Abby posted fliers throughout town, presented during Senior Center lunches, contacted retired police officers and teachers, encouraged local community leaders to spread the word, and recruited school parents who had previously volunteered. In all, she recruited a total of 8 consistent volunteers and 3 substitute volunteers, 6 of whom were older adults. All volunteers underwent a background check and a one-hour training about the many benefits of walking to school, program logistics, volunteer & participant expectations, and pedestrian safety.
Each week, 15-30 total students participated, and even caught the attention of local media: Crooked River Elementary students who live close to their school may hop on a Walking School Bus once a week.
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Last week, the Oregon Legislature released the long-awaited transportation package in bill form, as House Bill (HB) 2017 (note: 298 pages!). We are pleased to see the Oregon Legislature dedicate funding in HB 2017 to ensure more youth in Oregon can safely walk and roll to school. This is a step in the right direction for the hundreds of thousands of students in Oregon who currently live within their school’s 1-mile walk zone but do not have a safe route to their school, nor a program to support and encourage their safe and active school transportation.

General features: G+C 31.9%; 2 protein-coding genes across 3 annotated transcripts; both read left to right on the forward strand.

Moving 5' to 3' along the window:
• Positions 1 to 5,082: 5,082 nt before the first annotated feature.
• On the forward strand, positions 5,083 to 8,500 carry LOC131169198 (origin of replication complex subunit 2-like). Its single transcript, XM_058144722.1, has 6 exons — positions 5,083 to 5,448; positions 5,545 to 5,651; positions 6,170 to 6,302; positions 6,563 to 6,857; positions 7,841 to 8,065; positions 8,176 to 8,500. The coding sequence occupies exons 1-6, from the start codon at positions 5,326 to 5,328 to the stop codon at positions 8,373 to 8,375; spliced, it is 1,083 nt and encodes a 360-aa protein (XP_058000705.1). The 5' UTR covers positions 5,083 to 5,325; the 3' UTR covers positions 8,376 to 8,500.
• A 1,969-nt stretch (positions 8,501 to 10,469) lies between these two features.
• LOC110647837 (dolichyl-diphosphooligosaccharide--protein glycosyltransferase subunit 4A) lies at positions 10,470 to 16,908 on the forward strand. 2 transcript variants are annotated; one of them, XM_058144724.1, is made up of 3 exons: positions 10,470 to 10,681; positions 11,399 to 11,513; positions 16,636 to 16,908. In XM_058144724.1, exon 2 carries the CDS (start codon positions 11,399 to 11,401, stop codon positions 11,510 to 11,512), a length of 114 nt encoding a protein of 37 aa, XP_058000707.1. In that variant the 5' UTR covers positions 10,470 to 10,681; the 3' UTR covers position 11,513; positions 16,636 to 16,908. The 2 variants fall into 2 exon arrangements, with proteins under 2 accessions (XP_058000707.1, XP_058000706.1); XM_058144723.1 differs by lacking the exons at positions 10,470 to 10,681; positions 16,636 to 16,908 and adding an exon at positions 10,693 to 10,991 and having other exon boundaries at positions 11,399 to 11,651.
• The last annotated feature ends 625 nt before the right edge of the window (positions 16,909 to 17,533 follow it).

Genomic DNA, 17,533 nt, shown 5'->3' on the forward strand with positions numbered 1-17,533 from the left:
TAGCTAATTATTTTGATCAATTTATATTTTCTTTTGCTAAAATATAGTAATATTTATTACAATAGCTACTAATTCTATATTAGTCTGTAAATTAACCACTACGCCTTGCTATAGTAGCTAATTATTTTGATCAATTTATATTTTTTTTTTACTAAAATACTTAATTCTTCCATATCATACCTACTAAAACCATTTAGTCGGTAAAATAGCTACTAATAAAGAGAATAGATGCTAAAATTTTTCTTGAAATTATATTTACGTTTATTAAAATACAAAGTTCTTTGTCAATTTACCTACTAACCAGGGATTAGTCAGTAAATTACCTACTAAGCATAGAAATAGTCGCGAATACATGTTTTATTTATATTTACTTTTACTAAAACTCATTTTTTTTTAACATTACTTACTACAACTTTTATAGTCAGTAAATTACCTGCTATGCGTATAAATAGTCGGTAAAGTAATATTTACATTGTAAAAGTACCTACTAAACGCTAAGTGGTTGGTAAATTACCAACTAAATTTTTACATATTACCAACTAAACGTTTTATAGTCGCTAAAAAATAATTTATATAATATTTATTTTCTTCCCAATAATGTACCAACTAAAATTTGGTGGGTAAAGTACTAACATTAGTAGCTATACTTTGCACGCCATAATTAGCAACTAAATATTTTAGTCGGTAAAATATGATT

Oregon Safe Routes to School
However, as HB 2017’s Section 123, the section that deals with Safe Routes to School funding, is currently written, we are gravely concerned that:
- The youth who need a safe route to school the most will be prevented from receiving one at all. Low-Income, Title I schools do not have the funds to match 40% — or even 25% — of a safety improvement project, and not all cities or towns have policies in place that prioritize those low-income schools that typically have the most street safety needs.
- If only 1/4-mile infrastructure improvements are made, we will continue to see unsafe road situations on primary walking routes around schools. School ‘walk zones’ for elementary students are one mile from school — these students have no yellow school bus and often no additional transportation support from the school.
- Schools with improved walking routes will not realize the full potential travel mode shift because there is no funding in this bill to support the related Safe Routes to School education and encouragement programming.
- When the funding sunsets in 10 years, only a fraction of schools will have received any safety benefits, and those that do will only see partial (1/4) benefit. Related traffic safety, air quality, and youth obesity and health concerns will continue, as high numbers of students who live within walking distance are likely to continue to be driven in a private vehicle — until schools and families see true safety investments in place.